Northwest seafood and specialty beers at 7 Devils Brewing Co.
A Coos Bay brew pub is carrying the torch in this community that too long thirsted for specialty beers.
Named for a road that twists and turns along this section of the South Coast, 7 Devils Brewing Co. heaped more fuel onto Oregon’s craft-beer fire in 2013. Like other similar endeavors around the state, 7 Devils managed to revitalize a section of downtown after commerce decamped for shopping malls or simply shuttered. At its core is an emphasis on local, sustainably harvested seafood and the region’s flagship artisan foods.
I became besotted four years ago with 7 Devils’ oyster po’boy packed with shellfish plucked from Coos Bay’s rich bivalve beds. Roasted chickpeas made for a crunchy appetizer alternative to poutine, gravy-doused french fries topped with cheese curds from Bandon’s Face Rock Creamery. The beer was on par with the food, and both compelled my husband, Will, and me to recommend this treasure to anyone traveling to the coast.
The menu since has been pared down, but 7 Devils distilled it to the essential dishes: fried oysters, albacore tuna and macaroni featuring Face Rock cheese. Visitors from the Rogue Valley and elsewhere likely will find 7 Devils’ prices a tad lower than counterparts in their communities.
Will and I briefly debated the merits of oysters ($8) versus poutine ($7.50), a holdover from the original menu. I lobbied for the former because I also wanted the macaroni ($9) and can only take so much cheese. Tempted by the albacore tuna, among the few local fish in season, Will did a double-take when the neighboring table received a dish that looked a lot like chicken strips, only much better.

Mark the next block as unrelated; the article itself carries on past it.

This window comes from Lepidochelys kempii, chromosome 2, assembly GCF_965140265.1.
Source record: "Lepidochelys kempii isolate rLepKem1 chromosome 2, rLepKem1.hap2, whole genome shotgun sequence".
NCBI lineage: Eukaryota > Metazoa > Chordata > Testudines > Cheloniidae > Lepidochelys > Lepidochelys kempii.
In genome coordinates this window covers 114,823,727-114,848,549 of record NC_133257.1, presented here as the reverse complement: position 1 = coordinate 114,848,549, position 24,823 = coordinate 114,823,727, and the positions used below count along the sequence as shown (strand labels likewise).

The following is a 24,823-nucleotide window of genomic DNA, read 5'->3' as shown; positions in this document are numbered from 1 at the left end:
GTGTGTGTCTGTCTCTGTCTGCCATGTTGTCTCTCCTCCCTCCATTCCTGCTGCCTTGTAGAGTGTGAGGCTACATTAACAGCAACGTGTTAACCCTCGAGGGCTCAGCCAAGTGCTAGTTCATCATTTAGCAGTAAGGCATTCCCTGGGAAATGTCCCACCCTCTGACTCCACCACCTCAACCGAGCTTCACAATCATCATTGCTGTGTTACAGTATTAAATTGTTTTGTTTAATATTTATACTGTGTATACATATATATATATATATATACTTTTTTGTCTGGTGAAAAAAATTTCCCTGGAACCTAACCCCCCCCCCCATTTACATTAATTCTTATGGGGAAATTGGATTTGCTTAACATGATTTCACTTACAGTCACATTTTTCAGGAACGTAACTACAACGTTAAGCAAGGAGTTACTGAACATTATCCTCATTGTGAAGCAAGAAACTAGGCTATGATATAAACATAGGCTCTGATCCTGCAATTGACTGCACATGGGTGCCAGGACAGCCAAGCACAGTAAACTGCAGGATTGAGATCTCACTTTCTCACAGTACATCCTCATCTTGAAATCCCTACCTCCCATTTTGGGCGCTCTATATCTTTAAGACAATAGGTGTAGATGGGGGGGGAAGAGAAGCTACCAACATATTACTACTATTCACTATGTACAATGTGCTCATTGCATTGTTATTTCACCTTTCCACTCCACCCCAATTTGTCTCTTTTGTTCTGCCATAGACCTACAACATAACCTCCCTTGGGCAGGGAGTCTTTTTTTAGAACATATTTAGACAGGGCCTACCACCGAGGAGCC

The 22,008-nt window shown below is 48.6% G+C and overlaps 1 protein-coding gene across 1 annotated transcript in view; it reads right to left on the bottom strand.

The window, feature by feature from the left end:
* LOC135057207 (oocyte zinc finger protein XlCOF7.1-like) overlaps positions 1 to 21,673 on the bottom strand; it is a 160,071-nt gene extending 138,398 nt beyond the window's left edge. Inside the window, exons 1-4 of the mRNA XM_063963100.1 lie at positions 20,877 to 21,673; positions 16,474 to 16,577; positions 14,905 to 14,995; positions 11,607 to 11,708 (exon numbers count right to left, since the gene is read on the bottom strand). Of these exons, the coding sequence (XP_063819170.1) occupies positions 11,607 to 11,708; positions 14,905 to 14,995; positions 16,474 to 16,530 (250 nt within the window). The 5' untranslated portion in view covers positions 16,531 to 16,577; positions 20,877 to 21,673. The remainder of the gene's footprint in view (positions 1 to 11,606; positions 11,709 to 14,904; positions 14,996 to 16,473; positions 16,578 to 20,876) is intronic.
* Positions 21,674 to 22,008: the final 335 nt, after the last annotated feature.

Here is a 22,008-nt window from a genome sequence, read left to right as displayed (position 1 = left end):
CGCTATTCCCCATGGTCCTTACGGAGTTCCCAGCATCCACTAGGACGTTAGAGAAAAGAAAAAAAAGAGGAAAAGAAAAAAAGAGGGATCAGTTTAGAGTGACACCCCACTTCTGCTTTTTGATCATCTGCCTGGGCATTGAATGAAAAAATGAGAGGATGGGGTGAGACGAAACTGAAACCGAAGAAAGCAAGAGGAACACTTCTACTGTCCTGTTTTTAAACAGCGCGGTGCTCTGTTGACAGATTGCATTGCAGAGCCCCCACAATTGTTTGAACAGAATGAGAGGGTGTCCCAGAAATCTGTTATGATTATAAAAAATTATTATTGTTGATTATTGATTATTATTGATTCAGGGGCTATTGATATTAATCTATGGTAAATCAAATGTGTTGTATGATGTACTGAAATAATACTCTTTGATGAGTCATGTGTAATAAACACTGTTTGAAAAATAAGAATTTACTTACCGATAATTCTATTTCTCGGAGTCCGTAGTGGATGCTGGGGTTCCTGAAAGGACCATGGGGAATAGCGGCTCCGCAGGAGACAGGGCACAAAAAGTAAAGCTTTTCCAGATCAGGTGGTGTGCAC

Our server confirmed that The Devil’s Flock ($11) could be prepared with an Asian-style mild sauce or spicy chipotle-beer sauce. For $2, Will added a side salad of arugula with red onions and lemon juice-olive oil dressing. To my macaroni, I tacked on a cup of the day’s cream of tomato soup ($4) and a glass of the mocha stout ($5.50).
The oysters arrived promptly with Tabasco aioli. Although not so pretty as raw shellfish on the half shell, these plump morsels were breaded lightly enough that their frilled edges were evident. Each was a creamy, briny bite under its crunchy coating. I’ve eaten plenty of oysters over the years, but I would hazard that these were the best I’d ever had as a cooked preparation, I told Will.
Our entrees likewise did not disappoint. Under its light blanket of panko breadcrumbs, the texture of my macaroni was perfect, although 7 Devils seemed to have skimped a bit on the cheese. My soup had a clean tomato flavor without too much cream to muddle it, enhanced with a drizzle of herb oil. I would have liked it a tad hotter; ditto for the macaroni. Will’s chicken was tender and juicy under its deep-fried exterior matched in richness by Kettle chips.
The meal wasn’t so heavy, however, that we skipped sweets once carrot-ginger-orange cake was mentioned. Carrot cake usually appeals to me for its moist, dense crumb and tangy cream cheese frosting. This one likely was the lightest version I’ve ever had, elevated by the bright flavors of fresh ginger and citrus. The frosting was decadent without weighing down this delightful dessert.
Located at 247 S. Second St., Coos Bay, 7 Devils Brewing is open from 11 a.m. to 10 p.m. Wednesday through Friday and Sunday through Monday, until 11 p.m. Saturday. The public house is closed Tuesday.
Call 541-808-3738 or see www.7devilsbrewery.com.